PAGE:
On this Monday 1er June, the atmosphere is festive from the early morning, however freezing in the South African township of Soweto, southwest of Johannesburg: dozens of people line up in front of liquor stores ready to reopen after nine weeks of diet dry.
Since the start of the containment due to Covid-19 on March 27, it has been prohibited to buy beer, wine and spirits in South Africa, the continent’s country most affected by the pandemic with more than 34,000 cases including 705 deaths. Officially, the ban was intended to reduce pressure on emergency services and limit domestic violence, a real scourge in South African society.
But after strong pressure from consumers and the industry, the cellars were able to reopen Monday as part of a relaxation of measures to curb the spread of Covid-19.
“Soaked my lips in the foam”
“We’re on a little cloud, so excited”, says a client, Bongani Khumalo, 36 years old. “There is a crowd”, he adds in front of a store in Soweto. “I’m here to buy my beloved beer”says Anele Mapoma, a 31-year-old nurse. “It’s been a long time since I dipped my lips in the foam and made … burps”, he says with a smile.
In the winding queue, customers, masks on their faces, have their arms loaded with empty beer crates ready to be filled. “I woke up very early to be here”, 24-year-old says, admits on condition of anonymity “This day for a month”.
At 9:00 am sharp, the liquor stores finally reopen. At the entrance, security guards take the temperature of customers, who enter in small clusters. At the start of this month, “People have been paid and others are happy to finally return to work. I think people have every reason to party “, says Bongani Khumalo, a self-employed worker.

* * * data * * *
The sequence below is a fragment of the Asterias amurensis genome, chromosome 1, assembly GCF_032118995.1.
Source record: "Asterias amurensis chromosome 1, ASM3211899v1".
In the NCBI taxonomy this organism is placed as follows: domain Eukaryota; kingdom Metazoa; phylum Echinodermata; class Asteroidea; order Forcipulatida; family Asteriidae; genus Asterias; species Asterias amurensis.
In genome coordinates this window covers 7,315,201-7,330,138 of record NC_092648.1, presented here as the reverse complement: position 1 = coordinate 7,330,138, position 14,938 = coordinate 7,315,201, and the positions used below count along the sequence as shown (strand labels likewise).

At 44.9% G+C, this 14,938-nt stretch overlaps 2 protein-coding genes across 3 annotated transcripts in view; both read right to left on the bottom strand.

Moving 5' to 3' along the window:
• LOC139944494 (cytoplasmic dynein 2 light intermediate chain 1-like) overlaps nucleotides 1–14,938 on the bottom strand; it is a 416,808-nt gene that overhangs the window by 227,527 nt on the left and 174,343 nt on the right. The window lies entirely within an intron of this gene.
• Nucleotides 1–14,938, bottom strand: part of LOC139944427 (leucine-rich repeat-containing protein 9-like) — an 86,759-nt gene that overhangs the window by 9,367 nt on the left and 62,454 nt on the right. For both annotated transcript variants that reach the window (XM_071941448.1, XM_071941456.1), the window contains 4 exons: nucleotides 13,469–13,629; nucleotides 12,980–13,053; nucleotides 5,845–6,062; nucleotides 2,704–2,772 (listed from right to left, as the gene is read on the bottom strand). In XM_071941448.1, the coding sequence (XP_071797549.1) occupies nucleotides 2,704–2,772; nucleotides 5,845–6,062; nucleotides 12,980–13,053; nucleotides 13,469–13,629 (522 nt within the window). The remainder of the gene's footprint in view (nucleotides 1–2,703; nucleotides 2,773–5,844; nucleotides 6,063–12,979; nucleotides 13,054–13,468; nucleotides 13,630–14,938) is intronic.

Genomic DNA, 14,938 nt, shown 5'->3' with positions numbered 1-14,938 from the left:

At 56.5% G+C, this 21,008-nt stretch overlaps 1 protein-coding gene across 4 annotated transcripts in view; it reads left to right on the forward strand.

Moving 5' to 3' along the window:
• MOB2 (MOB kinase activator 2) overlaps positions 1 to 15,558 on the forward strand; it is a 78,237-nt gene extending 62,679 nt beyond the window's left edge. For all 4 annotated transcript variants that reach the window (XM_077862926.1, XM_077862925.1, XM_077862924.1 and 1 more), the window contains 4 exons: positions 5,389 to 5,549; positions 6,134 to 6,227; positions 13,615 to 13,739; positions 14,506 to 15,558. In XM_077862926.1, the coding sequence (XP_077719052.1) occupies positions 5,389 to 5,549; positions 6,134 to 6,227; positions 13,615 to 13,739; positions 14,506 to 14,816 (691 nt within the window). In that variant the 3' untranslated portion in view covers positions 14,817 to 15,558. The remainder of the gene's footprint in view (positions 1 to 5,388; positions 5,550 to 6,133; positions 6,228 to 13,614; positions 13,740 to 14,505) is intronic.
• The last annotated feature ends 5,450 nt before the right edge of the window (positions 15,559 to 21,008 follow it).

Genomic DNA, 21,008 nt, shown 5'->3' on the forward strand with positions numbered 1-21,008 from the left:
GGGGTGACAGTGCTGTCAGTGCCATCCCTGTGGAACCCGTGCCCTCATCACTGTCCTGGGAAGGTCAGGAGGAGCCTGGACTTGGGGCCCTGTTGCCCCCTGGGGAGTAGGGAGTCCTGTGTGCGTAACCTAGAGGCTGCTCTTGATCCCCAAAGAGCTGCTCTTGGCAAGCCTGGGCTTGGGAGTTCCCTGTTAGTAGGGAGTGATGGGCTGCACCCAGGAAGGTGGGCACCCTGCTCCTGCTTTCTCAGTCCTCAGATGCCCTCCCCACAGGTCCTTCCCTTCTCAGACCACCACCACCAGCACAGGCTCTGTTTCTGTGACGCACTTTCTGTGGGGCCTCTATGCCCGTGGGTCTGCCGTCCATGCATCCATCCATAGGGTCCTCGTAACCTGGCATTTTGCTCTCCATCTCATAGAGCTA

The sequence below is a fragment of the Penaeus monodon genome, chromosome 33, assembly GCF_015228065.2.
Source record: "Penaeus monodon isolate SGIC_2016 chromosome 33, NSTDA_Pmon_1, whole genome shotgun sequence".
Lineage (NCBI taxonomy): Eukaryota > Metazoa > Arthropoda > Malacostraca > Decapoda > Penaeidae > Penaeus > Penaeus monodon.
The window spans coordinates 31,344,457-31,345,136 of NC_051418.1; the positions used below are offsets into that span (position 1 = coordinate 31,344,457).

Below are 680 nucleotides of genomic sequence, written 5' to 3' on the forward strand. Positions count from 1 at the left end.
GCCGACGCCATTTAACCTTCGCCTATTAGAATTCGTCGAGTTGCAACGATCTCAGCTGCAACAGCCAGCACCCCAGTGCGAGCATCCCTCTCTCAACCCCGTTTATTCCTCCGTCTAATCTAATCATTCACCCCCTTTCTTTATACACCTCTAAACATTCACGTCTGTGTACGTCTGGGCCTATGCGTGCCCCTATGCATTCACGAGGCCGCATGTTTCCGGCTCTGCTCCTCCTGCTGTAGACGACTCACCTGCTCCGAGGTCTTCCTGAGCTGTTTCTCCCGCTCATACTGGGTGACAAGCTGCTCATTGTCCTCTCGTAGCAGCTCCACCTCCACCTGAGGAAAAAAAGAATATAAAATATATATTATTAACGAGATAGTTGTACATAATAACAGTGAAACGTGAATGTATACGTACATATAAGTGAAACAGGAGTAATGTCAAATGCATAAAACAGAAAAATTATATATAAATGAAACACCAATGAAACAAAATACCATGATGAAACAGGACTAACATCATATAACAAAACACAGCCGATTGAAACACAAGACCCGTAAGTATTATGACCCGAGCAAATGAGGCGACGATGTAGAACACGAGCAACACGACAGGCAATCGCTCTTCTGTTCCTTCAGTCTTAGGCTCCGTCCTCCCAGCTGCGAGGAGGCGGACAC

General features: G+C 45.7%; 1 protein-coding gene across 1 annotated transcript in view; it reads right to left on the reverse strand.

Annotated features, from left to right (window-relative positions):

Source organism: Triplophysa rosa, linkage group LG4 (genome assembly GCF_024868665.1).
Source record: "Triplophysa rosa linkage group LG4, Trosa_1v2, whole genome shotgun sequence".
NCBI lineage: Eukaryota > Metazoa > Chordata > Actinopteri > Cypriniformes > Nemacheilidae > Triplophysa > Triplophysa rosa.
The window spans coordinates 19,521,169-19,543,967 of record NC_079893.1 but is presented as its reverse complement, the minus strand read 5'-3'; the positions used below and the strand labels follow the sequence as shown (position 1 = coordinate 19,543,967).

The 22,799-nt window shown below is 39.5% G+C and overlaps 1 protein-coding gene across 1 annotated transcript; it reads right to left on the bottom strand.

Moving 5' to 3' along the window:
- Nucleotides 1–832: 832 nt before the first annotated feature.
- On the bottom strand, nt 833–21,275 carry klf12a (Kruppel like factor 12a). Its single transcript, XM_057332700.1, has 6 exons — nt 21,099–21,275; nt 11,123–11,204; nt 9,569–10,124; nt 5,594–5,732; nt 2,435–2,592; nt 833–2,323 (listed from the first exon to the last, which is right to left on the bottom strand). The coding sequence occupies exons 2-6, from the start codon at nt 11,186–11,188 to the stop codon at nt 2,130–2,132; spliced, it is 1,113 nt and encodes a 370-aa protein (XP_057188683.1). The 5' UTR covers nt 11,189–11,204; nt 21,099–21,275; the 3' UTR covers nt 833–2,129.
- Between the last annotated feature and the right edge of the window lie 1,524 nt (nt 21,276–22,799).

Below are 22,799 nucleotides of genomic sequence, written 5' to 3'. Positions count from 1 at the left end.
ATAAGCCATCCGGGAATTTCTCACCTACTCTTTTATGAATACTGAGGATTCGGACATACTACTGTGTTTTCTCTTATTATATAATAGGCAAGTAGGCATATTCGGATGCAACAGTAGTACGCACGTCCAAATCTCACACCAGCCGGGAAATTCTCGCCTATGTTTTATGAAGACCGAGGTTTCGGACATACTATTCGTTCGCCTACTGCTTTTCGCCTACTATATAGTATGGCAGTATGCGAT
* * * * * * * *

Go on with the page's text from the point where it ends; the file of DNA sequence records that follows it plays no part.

South Africa moved from health alert level 4 to level 3 on a scale of 5 on Monday with the return of more than 8 million workers to work. Bongani Khumalo is relieved because prohibition has fueled the black market for more than two months. “It was very traumatic when people had to buy alcohol illegally, they pushed up prices so much”, he explains.
At 30e world rank
The same is true for cigarettes, the sale of which is still prohibited, despite the anger of consumers and manufacturers who have taken legal action. The ban on the sale of alcohol has been lifted, but sales remain tightly controlled: store purchases are only possible Monday to Thursday from 9 a.m. to 5 p.m.
During the confinement, police minister Bheki Cele championed prohibition, blaming him for the drop in crime seen since the end of March. He made no secret of the fact that he would have been in favor of keeping the ban.
South Africa is at 30e world ranking in alcohol consumption per capita, according to 2010 figures from the World Health Organization (WHO). Asenathi Faleni, 22, who admits to being a bottle junkie, considers the ban on several weeks that put him on a dry diet completely justified. “Otherwise, the virus would have spread much faster because we, the drinkers, do not really listen once we are drunk”, he admits before refueling.